In fishing communities, the household usually functions as an economic unit where the roles of both men and women are complementary. Fishing is however seen as a male activity despite women playing critical and significant roles in fish production. Women work in direct productive activities including collecting, processing, preparing and marketing of fish and other marine resources. In addition, they play an indirect role in the fishing economy in terms of caring for and nurturing their children. However, these contributions are often unacknowledged or undercounted in employment data. Women are not included as fishers in the formal statistics and a large part of their work is unaccounted in economic valuations.
Policy directions promoting the fishing industry have created many problems for the small-scale fishing sector and for women fishers, who constitute the most vulnerable and invisible sections of fishing societies. Industrial fishing has diminished the role of women in fisheries and their involvement in the collection and culturing of molluscs, crustaceans, shells, oysters and other edible products in the coastal ecosystems. Women’s rights as sea-going fishers have not been recognised, and the roles of women in post-harvest value addition and sales have been ignored, allowing them to be displaced by more prominent traders in the commercialised harbour-based global fish trade. The overall disempowerment of coastal communities and small-scale fishers impacts women in unique ways as the burden of adaptation falls upon them. Yet, their voices are seldom heard.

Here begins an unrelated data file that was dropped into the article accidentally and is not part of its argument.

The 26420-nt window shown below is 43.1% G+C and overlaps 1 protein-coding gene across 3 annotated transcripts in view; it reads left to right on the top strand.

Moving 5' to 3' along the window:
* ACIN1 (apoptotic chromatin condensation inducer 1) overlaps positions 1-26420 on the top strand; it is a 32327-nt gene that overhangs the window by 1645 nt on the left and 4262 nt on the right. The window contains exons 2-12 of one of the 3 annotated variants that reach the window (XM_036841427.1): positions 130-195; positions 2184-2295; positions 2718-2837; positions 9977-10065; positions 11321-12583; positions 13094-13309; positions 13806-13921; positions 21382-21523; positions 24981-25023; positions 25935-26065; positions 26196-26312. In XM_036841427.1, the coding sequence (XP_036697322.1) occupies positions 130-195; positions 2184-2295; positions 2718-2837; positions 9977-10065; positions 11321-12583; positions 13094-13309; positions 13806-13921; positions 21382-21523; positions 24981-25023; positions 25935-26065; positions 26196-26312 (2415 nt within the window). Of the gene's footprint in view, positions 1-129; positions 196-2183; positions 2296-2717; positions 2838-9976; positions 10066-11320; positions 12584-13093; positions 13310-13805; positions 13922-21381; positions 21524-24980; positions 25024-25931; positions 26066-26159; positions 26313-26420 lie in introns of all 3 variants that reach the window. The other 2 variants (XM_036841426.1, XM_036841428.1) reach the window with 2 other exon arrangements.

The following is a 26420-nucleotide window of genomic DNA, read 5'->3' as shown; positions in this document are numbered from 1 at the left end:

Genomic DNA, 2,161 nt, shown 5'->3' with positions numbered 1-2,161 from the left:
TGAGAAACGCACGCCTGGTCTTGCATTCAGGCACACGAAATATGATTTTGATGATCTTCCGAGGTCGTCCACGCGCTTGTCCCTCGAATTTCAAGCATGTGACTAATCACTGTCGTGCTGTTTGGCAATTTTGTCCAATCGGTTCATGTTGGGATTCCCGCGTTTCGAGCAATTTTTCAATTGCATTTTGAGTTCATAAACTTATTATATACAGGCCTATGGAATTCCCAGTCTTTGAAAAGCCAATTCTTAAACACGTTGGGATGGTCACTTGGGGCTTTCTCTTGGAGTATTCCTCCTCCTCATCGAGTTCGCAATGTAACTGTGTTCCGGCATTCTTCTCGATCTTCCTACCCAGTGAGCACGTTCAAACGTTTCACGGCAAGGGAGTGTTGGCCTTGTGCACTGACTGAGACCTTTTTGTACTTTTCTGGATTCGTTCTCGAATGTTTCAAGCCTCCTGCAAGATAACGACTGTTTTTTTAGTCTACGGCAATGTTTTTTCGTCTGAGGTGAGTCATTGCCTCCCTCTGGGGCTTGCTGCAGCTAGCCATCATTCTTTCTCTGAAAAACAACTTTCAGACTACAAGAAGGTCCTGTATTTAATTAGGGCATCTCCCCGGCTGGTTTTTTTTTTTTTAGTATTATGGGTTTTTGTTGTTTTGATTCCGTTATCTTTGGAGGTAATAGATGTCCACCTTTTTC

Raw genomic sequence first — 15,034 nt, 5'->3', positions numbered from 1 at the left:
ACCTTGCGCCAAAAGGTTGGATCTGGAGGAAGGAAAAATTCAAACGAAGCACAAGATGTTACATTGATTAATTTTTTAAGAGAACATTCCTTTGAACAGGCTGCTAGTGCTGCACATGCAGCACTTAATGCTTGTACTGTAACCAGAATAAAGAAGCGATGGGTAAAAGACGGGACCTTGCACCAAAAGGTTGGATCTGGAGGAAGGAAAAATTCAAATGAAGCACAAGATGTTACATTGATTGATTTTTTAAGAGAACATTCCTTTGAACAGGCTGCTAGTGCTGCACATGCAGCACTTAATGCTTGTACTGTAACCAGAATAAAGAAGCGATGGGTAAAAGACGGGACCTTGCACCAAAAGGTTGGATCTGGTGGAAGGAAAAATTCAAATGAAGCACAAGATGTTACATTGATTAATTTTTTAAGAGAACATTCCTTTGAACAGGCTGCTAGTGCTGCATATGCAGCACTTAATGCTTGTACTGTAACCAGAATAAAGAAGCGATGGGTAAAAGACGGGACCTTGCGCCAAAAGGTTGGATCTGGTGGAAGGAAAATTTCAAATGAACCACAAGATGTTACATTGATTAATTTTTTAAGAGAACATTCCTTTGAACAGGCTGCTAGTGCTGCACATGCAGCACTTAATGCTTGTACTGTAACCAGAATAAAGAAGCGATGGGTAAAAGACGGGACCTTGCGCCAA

The devastation of coastal and marine capture fisheries resulted in unemployment, forced migration and exclusion of women fish workers. Traditional marine fishers were forced into culture fisheries for livelihoods. From being self-employed many fishers have been forced into becoming workers in industrial companies where they generally occupy floor-level jobs, such as in seafood factories, and as contract workers in unskilled categories of work. This has also led to the further marginalisation of women who have no social protection against livelihood loss.
Women who used to be direct producers or sellers of seafood would first keep aside a portion of the fish for family consumption and then sell the remainder. With the decline of capture fisheries and the lack of opportunities in culture fisheries, these once self-employed women are now being forced into daily wage labour. Women in the fisheries sector are worse off as a result of the present economic model and the capital intensive growth in marine and coastal ecosystems that is wiping out marine and coastal resources. In addition to climate change and extreme weather events, these trends have threatened the livelihood and food security of small-scale fishers, particularly women.
The disproportionately negative impact on women is due to gendered cultural stereotypes that ascribe greater working burdens to women while restricting their access to resources, decision-making and participation in collective governance.
The prevailing development paradigm has shifted power away from traditional community-level governance mechanisms and into the hands of nation-state mechanisms driven by market interests. Fishing coastal communities have lost their sovereignty and are reduced to the status of environmental refugees in their own nations.